Fever Dream

Samanta Schweblin

A mesmerizing account of a woman struggling to remember how she came to be dying.

I’m going to die in a few hours. That’s going to happen, isn’t it? It’s strange how calm I am. Because even though you haven’t told me, I know.

Fever Dream is that very rare find – part literary masterpiece; part spell-binding, page-turning, chilling thriller.

A woman is dying in hospital. A small boy called David is whispering to her in the dark, asking her to recall how and why she got there. The woman starts to talk of David’s mother, Carla, and of how she and her daughter first met them. But where is Carla now, and, more importantly, where is her daughter?

Published in the UK by indie publishing house, Oneworld, Fever Dream was originally written in Spanish by Samanta Schweblin (originally titled Distancia de Rescate) and was translated into English by Megan McDowell.

Nominated for the 2017 Man Booker International Prize, it could easily be argued that Fever Dream should be added to the canon of great existential works – a modern day reworking of the genre. There’s a continuous sense of disorientation for the reader and a feeling of dread that grows from page to page. The main character seems powerless to find meaning or control in a polluted and toxic world.

Why do you think the author uses the dialogue between Amanda and David to tell the story? What impact does this have on the novel?

Is there a deeper meaning to this book? If so, what do you think it is?

And do you think there is a message in the book?

Why do you think Amanda focusses on Carla’s bikini?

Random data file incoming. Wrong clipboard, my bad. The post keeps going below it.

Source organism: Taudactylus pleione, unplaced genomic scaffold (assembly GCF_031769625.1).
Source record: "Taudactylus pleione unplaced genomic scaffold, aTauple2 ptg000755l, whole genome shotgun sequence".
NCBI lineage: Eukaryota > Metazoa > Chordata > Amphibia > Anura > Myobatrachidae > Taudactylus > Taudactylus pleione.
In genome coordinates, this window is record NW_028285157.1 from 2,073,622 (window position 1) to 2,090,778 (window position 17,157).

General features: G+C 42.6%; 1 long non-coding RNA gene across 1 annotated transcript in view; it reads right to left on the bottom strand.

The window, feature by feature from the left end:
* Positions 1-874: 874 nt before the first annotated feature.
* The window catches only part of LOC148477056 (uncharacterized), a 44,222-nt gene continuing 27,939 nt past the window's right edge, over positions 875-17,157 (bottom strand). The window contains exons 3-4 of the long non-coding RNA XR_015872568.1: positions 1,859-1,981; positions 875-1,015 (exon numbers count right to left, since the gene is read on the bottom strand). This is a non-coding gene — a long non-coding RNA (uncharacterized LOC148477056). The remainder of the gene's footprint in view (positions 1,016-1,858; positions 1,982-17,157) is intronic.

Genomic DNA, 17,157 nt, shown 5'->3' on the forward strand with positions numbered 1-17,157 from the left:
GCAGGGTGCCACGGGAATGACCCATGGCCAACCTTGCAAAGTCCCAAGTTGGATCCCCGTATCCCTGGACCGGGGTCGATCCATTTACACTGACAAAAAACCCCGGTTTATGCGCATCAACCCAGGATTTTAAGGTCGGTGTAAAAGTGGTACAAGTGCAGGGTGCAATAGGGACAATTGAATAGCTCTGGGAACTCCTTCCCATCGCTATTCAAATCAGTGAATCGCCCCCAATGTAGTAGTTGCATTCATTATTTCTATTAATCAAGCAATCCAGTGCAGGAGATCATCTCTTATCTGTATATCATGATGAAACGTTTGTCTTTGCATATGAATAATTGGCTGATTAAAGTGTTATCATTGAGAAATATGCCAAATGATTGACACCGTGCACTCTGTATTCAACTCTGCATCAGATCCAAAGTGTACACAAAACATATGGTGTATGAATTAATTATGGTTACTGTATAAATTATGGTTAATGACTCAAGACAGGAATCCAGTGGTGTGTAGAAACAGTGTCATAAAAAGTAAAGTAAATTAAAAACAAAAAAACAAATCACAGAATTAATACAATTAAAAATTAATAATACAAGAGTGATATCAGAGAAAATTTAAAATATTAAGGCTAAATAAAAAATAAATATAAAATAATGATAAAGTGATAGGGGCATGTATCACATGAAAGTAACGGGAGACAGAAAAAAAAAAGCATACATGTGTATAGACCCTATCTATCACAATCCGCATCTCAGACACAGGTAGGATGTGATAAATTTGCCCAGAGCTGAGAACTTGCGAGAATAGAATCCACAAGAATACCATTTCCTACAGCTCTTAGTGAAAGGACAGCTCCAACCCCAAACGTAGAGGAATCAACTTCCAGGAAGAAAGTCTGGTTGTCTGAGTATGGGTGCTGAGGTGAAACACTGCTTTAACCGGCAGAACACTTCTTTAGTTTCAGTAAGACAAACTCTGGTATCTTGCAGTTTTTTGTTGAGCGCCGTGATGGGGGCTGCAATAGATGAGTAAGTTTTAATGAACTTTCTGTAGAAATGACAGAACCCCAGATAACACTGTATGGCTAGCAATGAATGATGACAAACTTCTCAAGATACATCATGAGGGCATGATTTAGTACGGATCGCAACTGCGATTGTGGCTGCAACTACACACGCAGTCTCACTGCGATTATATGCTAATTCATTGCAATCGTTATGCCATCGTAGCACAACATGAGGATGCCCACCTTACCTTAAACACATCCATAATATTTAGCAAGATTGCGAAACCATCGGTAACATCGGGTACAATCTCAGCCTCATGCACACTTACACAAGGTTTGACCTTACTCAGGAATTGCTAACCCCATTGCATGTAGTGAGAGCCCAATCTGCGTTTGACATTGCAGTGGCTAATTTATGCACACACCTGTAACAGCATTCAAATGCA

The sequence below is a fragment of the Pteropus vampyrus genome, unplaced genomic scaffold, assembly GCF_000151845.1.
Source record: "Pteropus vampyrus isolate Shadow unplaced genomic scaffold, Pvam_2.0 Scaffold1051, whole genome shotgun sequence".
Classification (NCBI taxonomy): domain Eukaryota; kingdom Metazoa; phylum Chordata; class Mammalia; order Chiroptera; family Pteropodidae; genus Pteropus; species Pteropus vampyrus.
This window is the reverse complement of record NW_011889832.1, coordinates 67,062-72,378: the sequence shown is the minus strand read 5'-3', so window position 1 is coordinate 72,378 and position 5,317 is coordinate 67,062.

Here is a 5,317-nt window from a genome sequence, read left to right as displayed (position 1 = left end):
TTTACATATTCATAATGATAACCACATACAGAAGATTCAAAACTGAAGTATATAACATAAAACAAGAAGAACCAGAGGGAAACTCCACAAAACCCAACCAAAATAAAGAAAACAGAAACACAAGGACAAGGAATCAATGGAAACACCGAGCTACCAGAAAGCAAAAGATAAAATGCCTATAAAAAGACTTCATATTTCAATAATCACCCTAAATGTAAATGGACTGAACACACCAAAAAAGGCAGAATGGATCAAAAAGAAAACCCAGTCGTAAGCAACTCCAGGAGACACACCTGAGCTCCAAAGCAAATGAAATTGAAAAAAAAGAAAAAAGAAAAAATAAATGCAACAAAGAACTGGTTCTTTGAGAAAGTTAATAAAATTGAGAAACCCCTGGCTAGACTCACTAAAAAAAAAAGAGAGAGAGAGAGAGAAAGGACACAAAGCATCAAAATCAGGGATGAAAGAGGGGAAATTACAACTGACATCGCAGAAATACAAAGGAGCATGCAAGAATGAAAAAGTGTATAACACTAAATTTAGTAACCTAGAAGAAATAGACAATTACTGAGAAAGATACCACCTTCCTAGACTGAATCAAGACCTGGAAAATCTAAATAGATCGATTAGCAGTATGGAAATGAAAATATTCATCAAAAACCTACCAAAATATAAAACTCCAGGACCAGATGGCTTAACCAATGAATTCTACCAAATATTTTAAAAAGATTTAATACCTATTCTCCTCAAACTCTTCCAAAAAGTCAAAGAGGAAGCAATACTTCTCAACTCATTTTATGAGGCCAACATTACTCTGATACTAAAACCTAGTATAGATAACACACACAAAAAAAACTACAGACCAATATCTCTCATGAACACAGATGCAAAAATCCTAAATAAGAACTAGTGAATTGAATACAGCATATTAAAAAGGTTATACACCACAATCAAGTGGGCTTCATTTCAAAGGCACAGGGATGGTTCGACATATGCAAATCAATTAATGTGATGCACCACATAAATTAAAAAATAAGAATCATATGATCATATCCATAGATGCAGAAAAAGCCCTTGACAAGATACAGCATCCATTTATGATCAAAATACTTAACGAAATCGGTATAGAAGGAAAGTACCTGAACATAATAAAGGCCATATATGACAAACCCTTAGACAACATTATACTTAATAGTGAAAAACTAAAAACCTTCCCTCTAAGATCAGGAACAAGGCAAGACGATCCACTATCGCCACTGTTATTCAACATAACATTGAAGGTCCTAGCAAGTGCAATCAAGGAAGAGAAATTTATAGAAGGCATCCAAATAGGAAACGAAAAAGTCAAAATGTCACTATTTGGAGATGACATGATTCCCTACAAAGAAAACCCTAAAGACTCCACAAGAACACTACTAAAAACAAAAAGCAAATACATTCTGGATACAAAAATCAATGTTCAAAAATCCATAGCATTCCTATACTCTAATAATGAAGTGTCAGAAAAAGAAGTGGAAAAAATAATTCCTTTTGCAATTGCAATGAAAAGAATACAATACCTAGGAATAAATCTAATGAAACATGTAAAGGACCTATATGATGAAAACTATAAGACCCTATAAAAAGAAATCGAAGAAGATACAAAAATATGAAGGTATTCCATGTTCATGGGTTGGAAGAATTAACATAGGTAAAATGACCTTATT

There is a sense in the book that Amanda has no control on what is happening around her. How is this achieved and why do you think that is? What part does Carla play in that?

Is this an existential novel?

What is the concept of the worms?

What elements of the story are supposed to be real, do you think?

Discuss the role that fathers and mothers, men and women play in this story?



Scared by Carla and David’s strangeness, Amanda decides to return home, but feels it would be polite to say goodbye to Carla first, so she goes to her office.  There, Amanda and her daughter, Nina, come into contact with pollutants leaking from oil drums. At first, they are taken to the local clinic, but the nurse says they are just suffering from heatstroke.  Knowing something is terribly wrong, Amanda tries to drive home with her daughter, but collapses in her car. Amanda is taken to hospital but her daughter is taken by Carla to the woman at the green house.

Amanda dies but as she does so, she foresees her husband returning to the town with her daughter to visit David’s father. Her husband asks him why Nina is changed, but then sees that David, Carla’s son, has the same white spots on his skin. David’s father tells Nina’s father that he should leave.


Samanta Schweblin is an Argentine Spanish-language author, who was born in Buenos Aires, but who now lives in Germany. She was named as one of the twenty-two best writers in Spanish under thirty-five years of age by Granta magazine in 2010, and in 2019 she was nominated for the second time for the Man Booker International Prize, this time for her English translation of Pájaros en la boca (Mouthful of Birds).

Latest from the Blog

What to read after you finish Mantel

Finished Hilary Mantel’s Cromwell Trilogy? We’ve put together a list of historical fiction books you may want to read next.

Read More

How to Start an Online Book Club

Now is a great time to launch that online book club you’ve always wanted, but how do you start? Follow these simple guidelines to be up and running in no time.

Read More

Female Writers under Pseudonym

One of the techniques employed by women during the 19th century was the use of a pen name or nom de plume, often using initials or masculine names, to help conceal their sex.

Read More

The Last Page – 10 Posthumous Releases

Ever wondered which books were published after the author’s death? Here are 10 posthumous releases that have since achieved attention.

Read More